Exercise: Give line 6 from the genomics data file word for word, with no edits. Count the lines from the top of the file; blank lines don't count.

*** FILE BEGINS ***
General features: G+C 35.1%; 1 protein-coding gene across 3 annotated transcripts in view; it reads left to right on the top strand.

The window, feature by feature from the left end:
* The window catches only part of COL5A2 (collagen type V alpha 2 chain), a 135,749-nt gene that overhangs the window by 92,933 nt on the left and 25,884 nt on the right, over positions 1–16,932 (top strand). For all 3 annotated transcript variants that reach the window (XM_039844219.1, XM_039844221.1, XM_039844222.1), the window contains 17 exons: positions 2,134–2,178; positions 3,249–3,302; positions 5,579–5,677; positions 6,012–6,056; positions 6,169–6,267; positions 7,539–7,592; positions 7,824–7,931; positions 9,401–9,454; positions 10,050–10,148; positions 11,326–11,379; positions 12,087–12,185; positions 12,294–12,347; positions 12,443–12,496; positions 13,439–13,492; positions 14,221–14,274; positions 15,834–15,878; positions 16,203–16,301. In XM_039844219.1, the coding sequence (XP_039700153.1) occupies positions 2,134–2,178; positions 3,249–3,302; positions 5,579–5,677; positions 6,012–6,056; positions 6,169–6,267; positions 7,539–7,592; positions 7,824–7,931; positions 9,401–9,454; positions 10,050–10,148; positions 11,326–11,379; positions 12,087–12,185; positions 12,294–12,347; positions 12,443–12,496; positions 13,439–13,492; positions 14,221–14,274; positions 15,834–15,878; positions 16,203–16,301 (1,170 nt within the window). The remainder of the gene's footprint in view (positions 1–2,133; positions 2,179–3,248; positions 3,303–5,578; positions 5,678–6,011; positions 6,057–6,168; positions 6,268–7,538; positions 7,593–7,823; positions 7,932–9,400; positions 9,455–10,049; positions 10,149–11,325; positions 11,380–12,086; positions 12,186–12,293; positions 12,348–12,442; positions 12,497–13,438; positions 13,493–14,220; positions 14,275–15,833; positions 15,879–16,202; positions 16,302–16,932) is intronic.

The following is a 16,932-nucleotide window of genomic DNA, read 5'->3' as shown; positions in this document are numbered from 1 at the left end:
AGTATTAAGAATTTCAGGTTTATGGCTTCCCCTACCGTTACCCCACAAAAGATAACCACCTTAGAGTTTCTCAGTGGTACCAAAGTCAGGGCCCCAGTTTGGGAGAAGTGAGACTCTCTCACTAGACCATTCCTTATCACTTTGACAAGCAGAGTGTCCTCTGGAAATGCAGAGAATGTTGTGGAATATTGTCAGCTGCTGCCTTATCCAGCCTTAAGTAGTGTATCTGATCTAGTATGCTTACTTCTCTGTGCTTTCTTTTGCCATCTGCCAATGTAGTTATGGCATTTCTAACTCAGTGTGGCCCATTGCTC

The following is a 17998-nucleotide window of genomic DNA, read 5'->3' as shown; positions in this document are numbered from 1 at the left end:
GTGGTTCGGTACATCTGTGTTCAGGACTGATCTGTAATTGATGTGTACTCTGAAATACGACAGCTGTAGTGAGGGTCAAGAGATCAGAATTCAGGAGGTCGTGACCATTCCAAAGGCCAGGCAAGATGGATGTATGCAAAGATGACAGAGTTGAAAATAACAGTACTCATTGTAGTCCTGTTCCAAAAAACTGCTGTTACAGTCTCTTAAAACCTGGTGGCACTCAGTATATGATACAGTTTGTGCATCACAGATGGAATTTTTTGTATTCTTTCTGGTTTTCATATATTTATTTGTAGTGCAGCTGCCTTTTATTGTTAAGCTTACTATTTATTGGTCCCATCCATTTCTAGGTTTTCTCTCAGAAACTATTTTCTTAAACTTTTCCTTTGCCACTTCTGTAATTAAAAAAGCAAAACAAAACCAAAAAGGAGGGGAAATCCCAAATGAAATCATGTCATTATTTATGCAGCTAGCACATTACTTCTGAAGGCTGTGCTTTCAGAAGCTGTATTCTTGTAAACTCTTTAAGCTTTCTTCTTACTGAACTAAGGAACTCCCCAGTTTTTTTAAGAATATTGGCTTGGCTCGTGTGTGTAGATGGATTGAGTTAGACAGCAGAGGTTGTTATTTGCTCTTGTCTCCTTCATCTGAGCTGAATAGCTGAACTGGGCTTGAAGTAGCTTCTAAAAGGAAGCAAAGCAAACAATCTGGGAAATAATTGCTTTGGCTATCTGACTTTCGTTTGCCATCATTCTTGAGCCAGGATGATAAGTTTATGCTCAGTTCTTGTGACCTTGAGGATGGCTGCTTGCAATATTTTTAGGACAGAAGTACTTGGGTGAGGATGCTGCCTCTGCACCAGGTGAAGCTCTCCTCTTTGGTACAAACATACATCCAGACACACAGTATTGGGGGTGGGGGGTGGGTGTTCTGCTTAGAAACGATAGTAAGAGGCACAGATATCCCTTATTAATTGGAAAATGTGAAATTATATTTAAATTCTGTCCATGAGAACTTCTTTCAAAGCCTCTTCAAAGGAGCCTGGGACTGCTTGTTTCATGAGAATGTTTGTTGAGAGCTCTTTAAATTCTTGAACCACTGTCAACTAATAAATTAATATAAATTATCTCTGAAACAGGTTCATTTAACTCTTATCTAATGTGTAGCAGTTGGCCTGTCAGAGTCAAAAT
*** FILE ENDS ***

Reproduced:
The following is a 17998-nucleotide window of genomic DNA, read 5'->3' as shown; positions in this document are numbered from 1 at the left end: